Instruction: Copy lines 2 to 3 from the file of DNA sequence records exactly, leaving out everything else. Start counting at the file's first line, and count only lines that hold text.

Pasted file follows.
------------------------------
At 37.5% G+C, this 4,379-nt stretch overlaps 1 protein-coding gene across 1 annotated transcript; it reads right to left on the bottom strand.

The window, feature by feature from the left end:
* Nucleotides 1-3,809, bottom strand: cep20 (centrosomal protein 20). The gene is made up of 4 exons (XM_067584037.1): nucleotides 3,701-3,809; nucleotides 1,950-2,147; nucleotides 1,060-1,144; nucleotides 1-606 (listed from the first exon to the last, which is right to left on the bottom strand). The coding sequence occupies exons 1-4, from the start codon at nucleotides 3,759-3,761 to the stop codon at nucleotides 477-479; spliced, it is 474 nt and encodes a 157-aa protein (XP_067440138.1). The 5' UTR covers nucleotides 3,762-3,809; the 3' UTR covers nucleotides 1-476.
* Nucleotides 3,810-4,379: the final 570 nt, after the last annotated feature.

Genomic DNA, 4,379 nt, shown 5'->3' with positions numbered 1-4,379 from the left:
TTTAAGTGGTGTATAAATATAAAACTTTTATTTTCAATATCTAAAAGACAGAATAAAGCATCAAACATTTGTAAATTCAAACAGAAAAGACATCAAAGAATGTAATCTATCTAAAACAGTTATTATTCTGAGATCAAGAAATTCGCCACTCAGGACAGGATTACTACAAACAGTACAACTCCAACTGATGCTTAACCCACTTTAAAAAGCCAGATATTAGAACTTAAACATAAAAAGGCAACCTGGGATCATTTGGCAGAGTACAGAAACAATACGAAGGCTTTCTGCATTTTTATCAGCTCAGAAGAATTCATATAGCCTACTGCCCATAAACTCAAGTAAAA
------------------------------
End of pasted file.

The window, feature by feature from the left end:
* Nucleotides 1-3,809, bottom strand: cep20 (centrosomal protein 20). The gene is made up of 4 exons (XM_067584037.1): nucleotides 3,701-3,809; nucleotides 1,950-2,147; nucleotides 1,060-1,144; nucleotides 1-606 (listed from the first exon to the last, which is right to left on the bottom strand). The coding sequence occupies exons 1-4, from the start codon at nucleotides 3,759-3,761 to the stop codon at nucleotides 477-479; spliced, it is 474 nt and encodes a 157-aa protein (XP_067440138.1). The 5' UTR covers nucleotides 3,762-3,809; the 3' UTR covers nucleotides 1-476.